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Posted December 7, 2012 by Spyros in C/C++ Programming
 
 

Understanding Inheritance in C++

Go_inheritance
Go_inheritance

C++ is an object oriented programming system and one its defining features is the ability to reuse code. Reusing a code is basically calling a certain function that has already been defined to pass an instruction. By calling a function that was defined earlier, you can save time and the code is compiled in a more efficient manner. Let’s get into the basics of inheritance in C++.

When a function is defined in C++, it is called as super class or base. When the super class is reused in a snippet, the class is known as sub class or derived class. Inheritances can be classified in to five types – single, multilevel, multiple, hierarchical and hybrid inheritance.

Single Inheritance – When the code has one base or super class and when it is called only once, then it is known as single inheritance.

Multilevel Inheritance – This is where the inheritance of the derived class is shared with another class, creating multiple levels.

Multiple Inheritance – This is similar to multilevel inheritance, but more than one super class is inherited by a derived class.

Hierarchical Inheritance – When a super class is inherited by multiple derived classes or when multiple super classes are inherited by a single derived class, it is called as Hierarchical Inheritance.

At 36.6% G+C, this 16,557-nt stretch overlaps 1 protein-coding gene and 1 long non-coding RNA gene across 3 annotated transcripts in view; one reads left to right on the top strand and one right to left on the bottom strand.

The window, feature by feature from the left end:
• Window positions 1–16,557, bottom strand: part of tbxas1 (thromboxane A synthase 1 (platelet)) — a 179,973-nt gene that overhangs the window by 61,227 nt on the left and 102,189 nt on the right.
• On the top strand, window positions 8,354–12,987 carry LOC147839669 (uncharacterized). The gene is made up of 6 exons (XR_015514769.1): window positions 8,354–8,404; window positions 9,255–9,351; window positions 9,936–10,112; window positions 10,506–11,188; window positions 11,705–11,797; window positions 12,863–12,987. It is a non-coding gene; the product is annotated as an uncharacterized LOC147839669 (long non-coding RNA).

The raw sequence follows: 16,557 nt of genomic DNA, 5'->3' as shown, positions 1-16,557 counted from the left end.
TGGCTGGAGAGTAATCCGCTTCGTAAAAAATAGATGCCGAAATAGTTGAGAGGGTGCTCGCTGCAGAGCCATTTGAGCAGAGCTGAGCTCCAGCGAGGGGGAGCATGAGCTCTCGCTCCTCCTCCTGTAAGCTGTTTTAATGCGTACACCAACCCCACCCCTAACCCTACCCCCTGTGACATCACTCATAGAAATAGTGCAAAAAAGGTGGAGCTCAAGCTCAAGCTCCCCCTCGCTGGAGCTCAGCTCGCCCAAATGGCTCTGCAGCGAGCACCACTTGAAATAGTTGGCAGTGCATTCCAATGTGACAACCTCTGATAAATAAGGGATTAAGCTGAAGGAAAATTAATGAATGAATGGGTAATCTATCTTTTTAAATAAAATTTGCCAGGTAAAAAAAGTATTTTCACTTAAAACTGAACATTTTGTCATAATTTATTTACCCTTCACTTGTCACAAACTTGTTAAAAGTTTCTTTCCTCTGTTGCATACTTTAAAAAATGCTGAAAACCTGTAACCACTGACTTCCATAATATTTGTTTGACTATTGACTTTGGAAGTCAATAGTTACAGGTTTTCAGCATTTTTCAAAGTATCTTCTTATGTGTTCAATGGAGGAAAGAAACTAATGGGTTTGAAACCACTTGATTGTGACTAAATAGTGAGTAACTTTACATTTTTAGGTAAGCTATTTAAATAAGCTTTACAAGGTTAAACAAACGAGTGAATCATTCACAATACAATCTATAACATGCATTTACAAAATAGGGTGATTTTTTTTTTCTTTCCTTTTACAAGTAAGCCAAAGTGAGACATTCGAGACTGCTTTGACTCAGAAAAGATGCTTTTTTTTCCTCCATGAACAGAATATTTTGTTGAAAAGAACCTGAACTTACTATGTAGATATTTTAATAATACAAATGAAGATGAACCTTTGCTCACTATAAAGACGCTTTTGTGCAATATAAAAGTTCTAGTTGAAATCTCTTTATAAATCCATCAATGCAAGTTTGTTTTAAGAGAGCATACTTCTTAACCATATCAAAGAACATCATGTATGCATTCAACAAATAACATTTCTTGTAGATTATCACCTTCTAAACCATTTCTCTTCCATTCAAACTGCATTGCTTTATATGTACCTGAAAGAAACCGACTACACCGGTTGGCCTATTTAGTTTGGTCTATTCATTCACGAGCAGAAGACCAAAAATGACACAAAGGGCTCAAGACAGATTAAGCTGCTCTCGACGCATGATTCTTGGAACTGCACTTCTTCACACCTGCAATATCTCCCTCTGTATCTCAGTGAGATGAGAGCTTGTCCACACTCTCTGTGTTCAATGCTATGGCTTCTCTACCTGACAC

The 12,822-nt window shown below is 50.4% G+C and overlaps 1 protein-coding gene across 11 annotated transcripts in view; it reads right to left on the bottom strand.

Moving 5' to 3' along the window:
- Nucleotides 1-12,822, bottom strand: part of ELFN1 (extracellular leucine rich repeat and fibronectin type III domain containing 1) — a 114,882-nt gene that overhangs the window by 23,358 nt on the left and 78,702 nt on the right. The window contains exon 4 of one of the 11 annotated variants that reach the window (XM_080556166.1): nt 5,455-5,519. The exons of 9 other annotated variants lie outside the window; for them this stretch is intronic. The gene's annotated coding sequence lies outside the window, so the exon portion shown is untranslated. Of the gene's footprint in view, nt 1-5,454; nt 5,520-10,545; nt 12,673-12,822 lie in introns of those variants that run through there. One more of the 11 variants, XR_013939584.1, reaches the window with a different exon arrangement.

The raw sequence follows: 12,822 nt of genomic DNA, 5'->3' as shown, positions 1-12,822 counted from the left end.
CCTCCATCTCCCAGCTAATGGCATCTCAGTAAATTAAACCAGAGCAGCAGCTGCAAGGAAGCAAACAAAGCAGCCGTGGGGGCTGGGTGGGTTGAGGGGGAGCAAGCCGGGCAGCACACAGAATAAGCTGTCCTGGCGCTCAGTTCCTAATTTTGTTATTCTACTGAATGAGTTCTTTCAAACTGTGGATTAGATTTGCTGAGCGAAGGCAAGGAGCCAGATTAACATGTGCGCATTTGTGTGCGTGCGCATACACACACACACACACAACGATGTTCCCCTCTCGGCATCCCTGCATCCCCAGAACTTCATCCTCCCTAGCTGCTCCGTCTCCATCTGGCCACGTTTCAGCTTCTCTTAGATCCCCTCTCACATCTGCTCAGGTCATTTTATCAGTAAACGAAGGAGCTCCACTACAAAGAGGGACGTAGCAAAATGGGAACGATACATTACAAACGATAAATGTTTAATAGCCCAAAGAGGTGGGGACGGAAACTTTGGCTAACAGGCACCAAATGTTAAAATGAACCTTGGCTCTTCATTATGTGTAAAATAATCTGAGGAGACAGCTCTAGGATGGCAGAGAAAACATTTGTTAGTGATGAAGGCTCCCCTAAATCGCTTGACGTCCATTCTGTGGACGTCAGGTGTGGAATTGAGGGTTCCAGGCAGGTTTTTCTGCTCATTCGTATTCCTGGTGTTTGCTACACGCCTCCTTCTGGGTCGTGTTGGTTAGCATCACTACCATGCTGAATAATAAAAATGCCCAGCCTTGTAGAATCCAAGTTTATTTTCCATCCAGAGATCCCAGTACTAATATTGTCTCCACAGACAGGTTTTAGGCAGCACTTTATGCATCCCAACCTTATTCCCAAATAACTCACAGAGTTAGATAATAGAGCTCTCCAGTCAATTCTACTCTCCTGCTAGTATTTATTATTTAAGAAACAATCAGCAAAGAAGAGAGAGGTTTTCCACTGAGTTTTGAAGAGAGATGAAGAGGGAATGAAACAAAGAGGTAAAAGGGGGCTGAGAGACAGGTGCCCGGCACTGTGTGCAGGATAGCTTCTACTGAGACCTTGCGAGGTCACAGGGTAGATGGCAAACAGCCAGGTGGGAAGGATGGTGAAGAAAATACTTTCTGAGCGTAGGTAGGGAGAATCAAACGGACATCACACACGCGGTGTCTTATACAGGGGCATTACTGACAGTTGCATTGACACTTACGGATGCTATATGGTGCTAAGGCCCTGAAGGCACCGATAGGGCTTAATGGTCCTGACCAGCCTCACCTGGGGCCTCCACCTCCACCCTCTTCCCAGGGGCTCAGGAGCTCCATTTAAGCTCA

Let’s look at inheritance in C++ with an example (from http://www.learncpp.com/cpp-tutorial/112-basic-inheritance-in-c/ )

#include <string>
class Person
{
public:
    std::string m_strName;
    int m_nAge;
    bool m_bIsMale;
 
    std::string GetName() { return m_strName; }
    int GetAge() { return m_nAge; }
    bool IsMale() { return m_bIsMale; }
 
    Person(std::string strName = "", int nAge = 0, bool bIsMale = false)
        : m_strName(strName), m_nAge(nAge), m_bIsMale(bIsMale)
    {
    }
};

Here, the super class is defined to store the name, age and sex. These three parameters are common to all people. So, when you are in a derived class, you don’t have to define the name, the age or sex again and use the parameter from the super class, provided that it is defined as Public.
Suppose you want to write a program to get details about employees in an organization and if the program includes manipulations over the name, age and sex of the person, you can call the base class and let the instructions be passed to the derived class, like the example shown below:

class Employee
{
public:
    double m_dSalary;
    int m_nAttendance;
};

To inherit the Person super class, all you have to do is define the derived class and add the name of the super class using the syntax – class [derived class name]: public [super class name]

Example – class Employee : public Person

So if you want to inherit the Person class in the Employee class, the program will look something like this:

// Employee publicly inheriting Person
class Employee : public Person
{
public:
    double m_dSalary;
    int m_nAttendance;
 
    Employee(double dSalary = 0.0, int nAttendance = 0)
       : m_dSalary(dSalary), m_nAttendance(nAttendance)
    {
    }
};

Here, we have made the derived class inherit the base class without defining the parameters about the name, age or sex. In short, inheritance in C++ is the process of accessing the base class information from the derived class.

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Spyros